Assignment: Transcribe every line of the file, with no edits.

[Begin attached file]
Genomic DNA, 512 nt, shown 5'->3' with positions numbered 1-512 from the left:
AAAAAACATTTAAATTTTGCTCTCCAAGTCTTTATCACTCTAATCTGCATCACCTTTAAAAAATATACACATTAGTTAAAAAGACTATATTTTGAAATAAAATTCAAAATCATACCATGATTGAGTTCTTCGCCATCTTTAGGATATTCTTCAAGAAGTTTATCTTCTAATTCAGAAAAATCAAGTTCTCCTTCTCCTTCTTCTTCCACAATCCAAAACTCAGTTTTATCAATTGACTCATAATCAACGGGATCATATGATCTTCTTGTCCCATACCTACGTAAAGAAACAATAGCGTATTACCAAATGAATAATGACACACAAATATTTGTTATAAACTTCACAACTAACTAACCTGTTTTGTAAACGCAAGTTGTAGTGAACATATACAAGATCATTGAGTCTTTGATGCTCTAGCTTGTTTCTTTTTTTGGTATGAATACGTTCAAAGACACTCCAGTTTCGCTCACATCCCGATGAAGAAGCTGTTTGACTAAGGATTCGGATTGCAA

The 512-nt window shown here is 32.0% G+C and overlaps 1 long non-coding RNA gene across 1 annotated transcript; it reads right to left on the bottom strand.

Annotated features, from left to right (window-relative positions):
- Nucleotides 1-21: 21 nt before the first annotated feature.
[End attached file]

Genomic DNA, 512 nt, shown 5'->3' with positions numbered 1-512 from the left:
AAAAAACATTTAAATTTTGCTCTCCAAGTCTTTATCACTCTAATCTGCATCACCTTTAAAAAATATACACATTAGTTAAAAAGACTATATTTTGAAATAAAATTCAAAATCATACCATGATTGAGTTCTTCGCCATCTTTAGGATATTCTTCAAGAAGTTTATCTTCTAATTCAGAAAAATCAAGTTCTCCTTCTCCTTCTTCTTCCACAATCCAAAACTCAGTTTTATCAATTGACTCATAATCAACGGGATCATATGATCTTCTTGTCCCATACCTACGTAAAGAAACAATAGCGTATTACCAAATGAATAATGACACACAAATATTTGTTATAAACTTCACAACTAACTAACCTGTTTTGTAAACGCAAGTTGTAGTGAACATATACAAGATCATTGAGTCTTTGATGCTCTAGCTTGTTTCTTTTTTTGGTATGAATACGTTCAAAGACACTCCAGTTTCGCTCACATCCCGATGAAGAAGCTGTTTGACTAAGGATTCGGATTGCAA

The 512-nt window shown here is 32.0% G+C and overlaps 1 long non-coding RNA gene across 1 annotated transcript; it reads right to left on the bottom strand.

Annotated features, from left to right (window-relative positions):
- Nucleotides 1-21: 21 nt before the first annotated feature.